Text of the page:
on Dec 7, 2006
I actually picked up Cute Knight through Big Fish Games. The game itself isn’t normally my thing, but I’d read a bit about its various innovations and wanted to have a look. Besides, it was very cheap and I’m a sucker for indie developers.
In the interview they get around to talking about “games for girls” vs. “games which are not aimed directly at young boys”.
Georgina: One reason that I prefer “girl-friendly” over just “girl games” is that I don’t think I know precisely what girls like either. I know what I like. I know some things that supposedly are more popular with female players than other things. But people like different things. Some girls play Quake. Not me, thanks. And I wouldn’t be any more interested in Quake if you dyed it pink and made it about roaming the mall attacking passersby with make-up kits. (What a dreadful idea!)
Girl-friendly, to me, means that a female player shouldn’t feel excluded by the game. There are lots of subtle ways that mainstream game developers can show that they don’t really expect girls to play. Default high-score lists filled with male names. Selection between male-only character options. Claiming to have equal options for male and female characters, but actually having twice as much content available for male PCs as female ones. Always showing female characters within the story as weak and helpless. Things like that. I don’t think anyone, male or female, should feel ashamed to play a game that’s girl *friendly*.
|I like how these ladies from Unreal Tournament have metal plating on their shins but have bare tummies. Lots of the female taunts in the game are double entendres about how big your gun is or about your performance in battle. To a certain extent this can be humorous and campy, but too much of this and the game feels stupid and juvenile. And look at those poses. Despite the ridiculous guns, these ladies are flaunting something besides their combat prowess.|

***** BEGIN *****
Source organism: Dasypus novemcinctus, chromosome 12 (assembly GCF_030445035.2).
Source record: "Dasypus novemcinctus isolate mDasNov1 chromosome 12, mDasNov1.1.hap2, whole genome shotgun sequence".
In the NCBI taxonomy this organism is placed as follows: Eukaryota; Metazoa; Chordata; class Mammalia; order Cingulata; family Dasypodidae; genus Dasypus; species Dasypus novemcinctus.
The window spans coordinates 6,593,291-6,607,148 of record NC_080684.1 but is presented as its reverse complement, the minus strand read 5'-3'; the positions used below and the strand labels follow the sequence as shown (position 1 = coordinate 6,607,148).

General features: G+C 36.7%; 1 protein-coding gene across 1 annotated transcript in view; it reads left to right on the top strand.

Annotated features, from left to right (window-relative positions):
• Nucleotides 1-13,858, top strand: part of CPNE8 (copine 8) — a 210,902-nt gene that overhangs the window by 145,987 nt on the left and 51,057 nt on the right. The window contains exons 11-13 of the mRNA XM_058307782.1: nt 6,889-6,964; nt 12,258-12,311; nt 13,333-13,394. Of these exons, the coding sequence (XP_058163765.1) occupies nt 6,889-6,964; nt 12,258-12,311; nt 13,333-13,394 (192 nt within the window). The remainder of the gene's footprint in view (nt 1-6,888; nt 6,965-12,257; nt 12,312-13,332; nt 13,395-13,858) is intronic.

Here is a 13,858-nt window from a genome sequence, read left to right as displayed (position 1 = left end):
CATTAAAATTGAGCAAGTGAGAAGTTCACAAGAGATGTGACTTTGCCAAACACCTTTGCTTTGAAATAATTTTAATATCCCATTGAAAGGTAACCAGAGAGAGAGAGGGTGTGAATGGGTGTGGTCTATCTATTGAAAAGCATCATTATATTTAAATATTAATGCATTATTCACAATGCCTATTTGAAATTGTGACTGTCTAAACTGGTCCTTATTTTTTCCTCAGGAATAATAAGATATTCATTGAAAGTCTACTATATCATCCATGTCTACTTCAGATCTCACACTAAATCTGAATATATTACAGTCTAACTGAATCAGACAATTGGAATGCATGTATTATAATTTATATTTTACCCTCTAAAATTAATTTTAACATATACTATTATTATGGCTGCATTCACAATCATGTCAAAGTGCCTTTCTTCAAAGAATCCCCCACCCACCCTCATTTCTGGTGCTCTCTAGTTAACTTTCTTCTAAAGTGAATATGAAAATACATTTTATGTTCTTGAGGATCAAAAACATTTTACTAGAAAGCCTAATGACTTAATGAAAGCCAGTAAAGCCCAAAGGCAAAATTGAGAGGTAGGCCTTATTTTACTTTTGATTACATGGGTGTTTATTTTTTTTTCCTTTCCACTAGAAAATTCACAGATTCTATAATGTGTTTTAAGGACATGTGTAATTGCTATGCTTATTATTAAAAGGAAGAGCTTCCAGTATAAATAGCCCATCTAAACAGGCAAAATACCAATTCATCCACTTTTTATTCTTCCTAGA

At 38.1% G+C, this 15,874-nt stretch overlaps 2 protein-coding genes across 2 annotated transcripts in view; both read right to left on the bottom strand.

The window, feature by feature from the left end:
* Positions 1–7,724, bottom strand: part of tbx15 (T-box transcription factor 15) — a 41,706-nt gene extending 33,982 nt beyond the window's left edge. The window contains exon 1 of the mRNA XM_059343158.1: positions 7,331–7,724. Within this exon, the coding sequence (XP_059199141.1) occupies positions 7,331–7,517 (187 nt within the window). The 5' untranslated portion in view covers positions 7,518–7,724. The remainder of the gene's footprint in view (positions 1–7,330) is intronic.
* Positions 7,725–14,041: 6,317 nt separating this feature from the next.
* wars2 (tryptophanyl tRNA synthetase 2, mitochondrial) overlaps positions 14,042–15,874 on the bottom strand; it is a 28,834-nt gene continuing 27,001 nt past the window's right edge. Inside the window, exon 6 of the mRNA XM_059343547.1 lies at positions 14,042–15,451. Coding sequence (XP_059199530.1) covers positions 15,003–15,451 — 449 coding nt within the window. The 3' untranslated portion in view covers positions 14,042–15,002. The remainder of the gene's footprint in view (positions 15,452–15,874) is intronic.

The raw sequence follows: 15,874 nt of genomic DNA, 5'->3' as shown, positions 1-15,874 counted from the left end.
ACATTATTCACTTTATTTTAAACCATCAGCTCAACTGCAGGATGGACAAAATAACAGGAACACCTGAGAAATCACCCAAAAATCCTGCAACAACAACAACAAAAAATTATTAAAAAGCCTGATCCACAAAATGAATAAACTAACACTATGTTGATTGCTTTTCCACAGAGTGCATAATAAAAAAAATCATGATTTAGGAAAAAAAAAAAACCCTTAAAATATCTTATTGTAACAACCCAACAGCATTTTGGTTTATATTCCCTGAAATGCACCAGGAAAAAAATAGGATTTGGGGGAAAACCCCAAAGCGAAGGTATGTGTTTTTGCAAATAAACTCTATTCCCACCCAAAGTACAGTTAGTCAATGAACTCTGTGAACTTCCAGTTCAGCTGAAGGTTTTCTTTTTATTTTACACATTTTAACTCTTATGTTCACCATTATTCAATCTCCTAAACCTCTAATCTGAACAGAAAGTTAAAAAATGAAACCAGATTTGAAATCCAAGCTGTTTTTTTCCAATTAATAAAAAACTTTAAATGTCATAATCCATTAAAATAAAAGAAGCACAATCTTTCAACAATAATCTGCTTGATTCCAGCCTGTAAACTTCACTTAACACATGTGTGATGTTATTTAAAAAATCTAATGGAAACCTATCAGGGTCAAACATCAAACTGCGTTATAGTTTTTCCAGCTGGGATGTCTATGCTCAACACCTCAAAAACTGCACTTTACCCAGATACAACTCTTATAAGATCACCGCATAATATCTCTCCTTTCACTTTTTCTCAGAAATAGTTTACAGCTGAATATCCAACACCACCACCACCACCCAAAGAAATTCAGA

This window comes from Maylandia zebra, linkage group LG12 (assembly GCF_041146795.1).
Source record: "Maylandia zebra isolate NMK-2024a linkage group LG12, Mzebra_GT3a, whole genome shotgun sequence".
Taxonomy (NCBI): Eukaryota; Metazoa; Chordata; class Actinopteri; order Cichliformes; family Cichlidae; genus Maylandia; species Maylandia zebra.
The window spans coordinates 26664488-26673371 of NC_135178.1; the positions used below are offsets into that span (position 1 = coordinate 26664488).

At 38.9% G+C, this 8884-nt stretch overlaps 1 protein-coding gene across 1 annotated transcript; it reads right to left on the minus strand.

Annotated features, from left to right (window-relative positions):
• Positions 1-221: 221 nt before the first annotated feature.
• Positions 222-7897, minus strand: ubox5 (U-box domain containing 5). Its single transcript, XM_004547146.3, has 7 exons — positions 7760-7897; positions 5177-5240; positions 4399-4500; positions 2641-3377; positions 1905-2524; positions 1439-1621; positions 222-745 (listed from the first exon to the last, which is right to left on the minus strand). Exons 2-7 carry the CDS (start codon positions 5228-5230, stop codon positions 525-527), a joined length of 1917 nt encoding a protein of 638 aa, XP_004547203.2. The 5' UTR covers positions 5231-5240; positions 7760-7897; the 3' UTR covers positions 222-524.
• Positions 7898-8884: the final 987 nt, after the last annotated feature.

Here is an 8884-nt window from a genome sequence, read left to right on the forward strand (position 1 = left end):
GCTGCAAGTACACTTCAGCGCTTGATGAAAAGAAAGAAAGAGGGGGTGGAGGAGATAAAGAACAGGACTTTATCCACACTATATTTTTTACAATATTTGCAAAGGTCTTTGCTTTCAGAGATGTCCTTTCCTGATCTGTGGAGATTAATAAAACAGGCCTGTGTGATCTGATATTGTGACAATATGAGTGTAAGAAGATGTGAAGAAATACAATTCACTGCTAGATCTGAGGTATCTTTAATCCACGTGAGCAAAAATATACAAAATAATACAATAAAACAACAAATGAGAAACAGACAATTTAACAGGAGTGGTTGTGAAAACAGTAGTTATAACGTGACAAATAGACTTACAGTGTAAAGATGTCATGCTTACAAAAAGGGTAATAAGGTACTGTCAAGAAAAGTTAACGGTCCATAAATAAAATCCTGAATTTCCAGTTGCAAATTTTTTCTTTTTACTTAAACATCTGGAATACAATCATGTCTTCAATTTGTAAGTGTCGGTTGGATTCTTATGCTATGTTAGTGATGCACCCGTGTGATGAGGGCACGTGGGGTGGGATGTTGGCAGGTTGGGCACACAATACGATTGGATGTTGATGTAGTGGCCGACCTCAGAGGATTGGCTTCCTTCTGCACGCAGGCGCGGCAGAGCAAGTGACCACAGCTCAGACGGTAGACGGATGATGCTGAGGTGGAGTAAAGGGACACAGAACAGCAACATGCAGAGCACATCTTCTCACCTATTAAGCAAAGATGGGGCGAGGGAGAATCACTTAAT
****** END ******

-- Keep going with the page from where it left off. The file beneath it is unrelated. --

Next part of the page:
The worst is the sexing up of all of the females in the game. I always roll my eyes when I go to select or configure my character in the game and find that the males look normal and the women look like strippers. The man gets body armor and the woman gets a titanium bra. I can imagine how a game would look if this dynamic was reversed: It would look disturbingly homoerotic. I can picture a game where the female characters are in jeans and t-shirts, and the men all look like Fabio in tight pants with silk shirts open to the navel. I know if I saw that I would not be eager to play the game.
The other thing I find irritating are games where you can choose your gender, but you’ll run into female NPCs that treat you like a man anyway. Too often they will flirt with you (and lay it on preposterously thick, eww) no matter what gender you are. I don’t think the designers mean to imply lesbianisim, I just think that the female player character is tacked-on and nobody bothered to give her appropriate dialog options. Stuff like this creates the impression that the designers never really expect females to play their games.
I like girls. Girls are pretty. If I want to see a pretty girl I know where to look. (Right in front of my wife’s computer, usually.) And I think most guys know where they can get their hands on pictures of pretty girls when the fancy strikes them. If your game is good, I’ll play it without needing to be bribed with the promise of half-naked polygonal girls. Some of us are grownups who can go a whole hour without needing to see that sort of thing. Trust me. I’ve never heard anyone say, “That game was great but it didn’t have enough fanservice.”
I have nothing against games which openly embrace fanservice, but I do get irritated when developers do this sort of stuff and then cluelessly bemoan the fact that they can’t attract more female gamers. If the game looks like it was designed to please the average FARK boob hound, then you can hardly blame a female for not taking interest. So I agree with Georgina: If you want a game that women will buy, you don’t need to make the game about shopping, you just need to make sure the game treats women like people.
Shamus Young is an old-school OpenGL programmer, author, and composer. He runs this site and if anything is broken you should probably blame him.